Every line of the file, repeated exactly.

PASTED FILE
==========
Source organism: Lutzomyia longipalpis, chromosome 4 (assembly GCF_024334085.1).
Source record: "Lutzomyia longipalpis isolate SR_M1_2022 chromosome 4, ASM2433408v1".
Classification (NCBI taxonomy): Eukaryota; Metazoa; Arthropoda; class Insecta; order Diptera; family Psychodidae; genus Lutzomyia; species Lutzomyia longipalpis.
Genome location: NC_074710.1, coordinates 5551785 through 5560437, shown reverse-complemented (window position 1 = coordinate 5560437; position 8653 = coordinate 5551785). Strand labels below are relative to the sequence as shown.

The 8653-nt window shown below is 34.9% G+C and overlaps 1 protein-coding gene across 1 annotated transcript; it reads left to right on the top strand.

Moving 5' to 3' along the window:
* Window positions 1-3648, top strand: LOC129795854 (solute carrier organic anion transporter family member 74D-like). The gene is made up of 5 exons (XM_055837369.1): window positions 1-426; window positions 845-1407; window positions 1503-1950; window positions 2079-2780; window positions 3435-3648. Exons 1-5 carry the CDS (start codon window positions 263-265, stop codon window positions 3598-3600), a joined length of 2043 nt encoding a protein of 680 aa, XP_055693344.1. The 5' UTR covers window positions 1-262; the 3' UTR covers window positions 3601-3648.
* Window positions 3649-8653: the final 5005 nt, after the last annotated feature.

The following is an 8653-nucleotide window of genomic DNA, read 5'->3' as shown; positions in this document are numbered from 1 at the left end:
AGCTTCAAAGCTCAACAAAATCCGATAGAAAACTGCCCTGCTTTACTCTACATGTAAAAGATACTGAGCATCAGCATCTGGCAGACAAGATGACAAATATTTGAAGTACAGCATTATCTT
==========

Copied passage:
Source organism: Lutzomyia longipalpis, chromosome 4 (assembly GCF_024334085.1).
Source record: "Lutzomyia longipalpis isolate SR_M1_2022 chromosome 4, ASM2433408v1".
Classification (NCBI taxonomy): Eukaryota; Metazoa; Arthropoda; class Insecta; order Diptera; family Psychodidae; genus Lutzomyia; species Lutzomyia longipalpis.
Genome location: NC_074710.1, coordinates 5551785 through 5560437, shown reverse-complemented (window position 1 = coordinate 5560437; position 8653 = coordinate 5551785). Strand labels below are relative to the sequence as shown.

The 8653-nt window shown below is 34.9% G+C and overlaps 1 protein-coding gene across 1 annotated transcript; it reads left to right on the top strand.

Moving 5' to 3' along the window:
* Window positions 1-3648, top strand: LOC129795854 (solute carrier organic anion transporter family member 74D-like). The gene is made up of 5 exons (XM_055837369.1): window positions 1-426; window positions 845-1407; window positions 1503-1950; window positions 2079-2780; window positions 3435-3648. Exons 1-5 carry the CDS (start codon window positions 263-265, stop codon window positions 3598-3600), a joined length of 2043 nt encoding a protein of 680 aa, XP_055693344.1. The 5' UTR covers window positions 1-262; the 3' UTR covers window positions 3601-3648.
* Window positions 3649-8653: the final 5005 nt, after the last annotated feature.

The following is an 8653-nucleotide window of genomic DNA, read 5'->3' as shown; positions in this document are numbered from 1 at the left end:
AGCTTCAAAGCTCAACAAAATCCGATAGAAAACTGCCCTGCTTTACTCTACATGTAAAAGATACTGAGCATCAGCATCTGGCAGACAAGATGACAAATATTTGAAGTACAGCATTATCTT